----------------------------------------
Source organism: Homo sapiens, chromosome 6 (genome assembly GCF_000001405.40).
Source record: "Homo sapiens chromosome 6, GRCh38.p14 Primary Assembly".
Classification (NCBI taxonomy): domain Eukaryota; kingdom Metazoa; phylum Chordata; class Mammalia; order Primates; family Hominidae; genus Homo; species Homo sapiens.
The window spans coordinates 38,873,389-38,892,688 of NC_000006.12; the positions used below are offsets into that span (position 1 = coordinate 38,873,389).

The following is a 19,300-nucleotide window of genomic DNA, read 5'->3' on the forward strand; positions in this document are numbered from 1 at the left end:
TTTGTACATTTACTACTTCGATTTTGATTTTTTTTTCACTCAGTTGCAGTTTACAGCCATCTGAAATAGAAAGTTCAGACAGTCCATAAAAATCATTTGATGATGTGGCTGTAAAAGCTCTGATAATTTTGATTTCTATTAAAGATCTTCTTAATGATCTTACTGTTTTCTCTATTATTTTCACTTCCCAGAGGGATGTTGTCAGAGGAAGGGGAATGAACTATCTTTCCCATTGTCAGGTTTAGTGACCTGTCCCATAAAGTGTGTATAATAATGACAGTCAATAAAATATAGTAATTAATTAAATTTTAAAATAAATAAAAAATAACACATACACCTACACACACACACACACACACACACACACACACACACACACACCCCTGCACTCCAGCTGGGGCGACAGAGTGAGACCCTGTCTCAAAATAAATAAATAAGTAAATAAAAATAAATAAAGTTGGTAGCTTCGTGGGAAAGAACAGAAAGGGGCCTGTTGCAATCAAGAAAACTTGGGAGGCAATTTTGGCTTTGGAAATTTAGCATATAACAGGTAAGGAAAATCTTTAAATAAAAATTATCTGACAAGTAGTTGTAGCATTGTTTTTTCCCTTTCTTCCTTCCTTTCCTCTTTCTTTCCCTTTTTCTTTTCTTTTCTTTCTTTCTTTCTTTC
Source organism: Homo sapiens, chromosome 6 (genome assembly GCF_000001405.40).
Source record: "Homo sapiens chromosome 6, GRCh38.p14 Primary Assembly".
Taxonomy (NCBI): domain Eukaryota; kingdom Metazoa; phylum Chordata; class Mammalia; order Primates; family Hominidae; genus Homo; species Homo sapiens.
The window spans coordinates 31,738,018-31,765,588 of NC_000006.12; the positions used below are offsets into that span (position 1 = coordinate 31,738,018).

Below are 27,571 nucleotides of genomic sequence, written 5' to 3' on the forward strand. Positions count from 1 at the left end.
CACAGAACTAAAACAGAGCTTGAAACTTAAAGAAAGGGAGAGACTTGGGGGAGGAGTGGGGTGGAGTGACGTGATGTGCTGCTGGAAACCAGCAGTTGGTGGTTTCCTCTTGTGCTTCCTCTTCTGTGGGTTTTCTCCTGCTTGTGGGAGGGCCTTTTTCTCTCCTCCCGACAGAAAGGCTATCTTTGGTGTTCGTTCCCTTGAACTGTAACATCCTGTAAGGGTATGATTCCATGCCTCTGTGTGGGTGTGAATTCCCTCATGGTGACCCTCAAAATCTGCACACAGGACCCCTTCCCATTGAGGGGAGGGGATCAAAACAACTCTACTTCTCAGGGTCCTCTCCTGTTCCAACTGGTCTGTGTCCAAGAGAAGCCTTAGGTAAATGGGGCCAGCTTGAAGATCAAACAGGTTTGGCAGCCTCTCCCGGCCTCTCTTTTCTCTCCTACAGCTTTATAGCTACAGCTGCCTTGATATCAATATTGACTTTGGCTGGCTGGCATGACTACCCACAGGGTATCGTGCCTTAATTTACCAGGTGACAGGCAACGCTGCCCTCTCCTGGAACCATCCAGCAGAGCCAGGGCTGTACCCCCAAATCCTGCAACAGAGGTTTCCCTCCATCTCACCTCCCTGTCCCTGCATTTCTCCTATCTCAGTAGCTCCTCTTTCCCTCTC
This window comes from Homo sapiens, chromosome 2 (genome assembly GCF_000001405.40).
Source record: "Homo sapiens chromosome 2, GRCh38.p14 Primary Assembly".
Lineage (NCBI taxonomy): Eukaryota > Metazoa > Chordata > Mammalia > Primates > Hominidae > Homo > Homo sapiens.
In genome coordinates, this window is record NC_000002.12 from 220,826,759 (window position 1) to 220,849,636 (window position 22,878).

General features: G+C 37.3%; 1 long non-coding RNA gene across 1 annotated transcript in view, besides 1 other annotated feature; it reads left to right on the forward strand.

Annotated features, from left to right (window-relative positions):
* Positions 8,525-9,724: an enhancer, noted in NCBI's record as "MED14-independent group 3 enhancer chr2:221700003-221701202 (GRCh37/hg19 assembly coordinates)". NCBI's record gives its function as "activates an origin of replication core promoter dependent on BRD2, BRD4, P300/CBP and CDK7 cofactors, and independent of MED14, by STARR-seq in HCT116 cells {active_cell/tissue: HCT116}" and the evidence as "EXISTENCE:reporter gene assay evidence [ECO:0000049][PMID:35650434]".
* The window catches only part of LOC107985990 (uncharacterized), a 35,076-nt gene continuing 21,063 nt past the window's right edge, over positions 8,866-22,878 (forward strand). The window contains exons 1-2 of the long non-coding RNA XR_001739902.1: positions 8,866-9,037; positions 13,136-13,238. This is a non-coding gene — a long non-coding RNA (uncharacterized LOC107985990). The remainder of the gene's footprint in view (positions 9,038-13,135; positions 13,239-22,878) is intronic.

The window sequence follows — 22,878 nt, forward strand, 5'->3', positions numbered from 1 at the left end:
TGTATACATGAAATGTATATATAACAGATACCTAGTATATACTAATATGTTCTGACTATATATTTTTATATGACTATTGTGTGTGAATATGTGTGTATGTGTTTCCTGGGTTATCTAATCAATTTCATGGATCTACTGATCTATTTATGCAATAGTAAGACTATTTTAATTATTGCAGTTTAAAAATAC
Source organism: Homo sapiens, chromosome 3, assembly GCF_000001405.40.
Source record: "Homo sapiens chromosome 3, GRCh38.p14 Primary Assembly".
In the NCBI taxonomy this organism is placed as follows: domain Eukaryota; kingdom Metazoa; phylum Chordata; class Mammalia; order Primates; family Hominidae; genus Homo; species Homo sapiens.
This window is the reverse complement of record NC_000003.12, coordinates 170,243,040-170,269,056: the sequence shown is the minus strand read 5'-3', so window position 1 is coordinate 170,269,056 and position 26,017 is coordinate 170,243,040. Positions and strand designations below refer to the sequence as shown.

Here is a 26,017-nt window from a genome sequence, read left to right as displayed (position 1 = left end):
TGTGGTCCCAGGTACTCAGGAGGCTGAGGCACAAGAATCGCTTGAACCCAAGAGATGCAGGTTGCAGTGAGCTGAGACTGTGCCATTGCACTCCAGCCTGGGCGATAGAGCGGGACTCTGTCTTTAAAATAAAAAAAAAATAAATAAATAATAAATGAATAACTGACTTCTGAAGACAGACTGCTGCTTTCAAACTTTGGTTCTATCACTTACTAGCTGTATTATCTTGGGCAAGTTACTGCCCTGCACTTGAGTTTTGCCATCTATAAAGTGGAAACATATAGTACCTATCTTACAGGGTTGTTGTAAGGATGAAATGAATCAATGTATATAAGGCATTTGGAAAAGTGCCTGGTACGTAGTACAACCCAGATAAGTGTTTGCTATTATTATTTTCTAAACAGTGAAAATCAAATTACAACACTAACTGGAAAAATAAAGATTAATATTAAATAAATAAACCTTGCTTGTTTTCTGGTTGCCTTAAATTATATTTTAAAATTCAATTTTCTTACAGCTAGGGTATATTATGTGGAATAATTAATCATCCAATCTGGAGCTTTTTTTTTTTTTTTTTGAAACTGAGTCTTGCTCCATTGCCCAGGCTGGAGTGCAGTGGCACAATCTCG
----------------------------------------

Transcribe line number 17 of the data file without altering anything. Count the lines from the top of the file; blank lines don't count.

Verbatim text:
General features: G+C 37.3%; 1 long non-coding RNA gene across 1 annotated transcript in view, besides 1 other annotated feature; it reads left to right on the forward strand.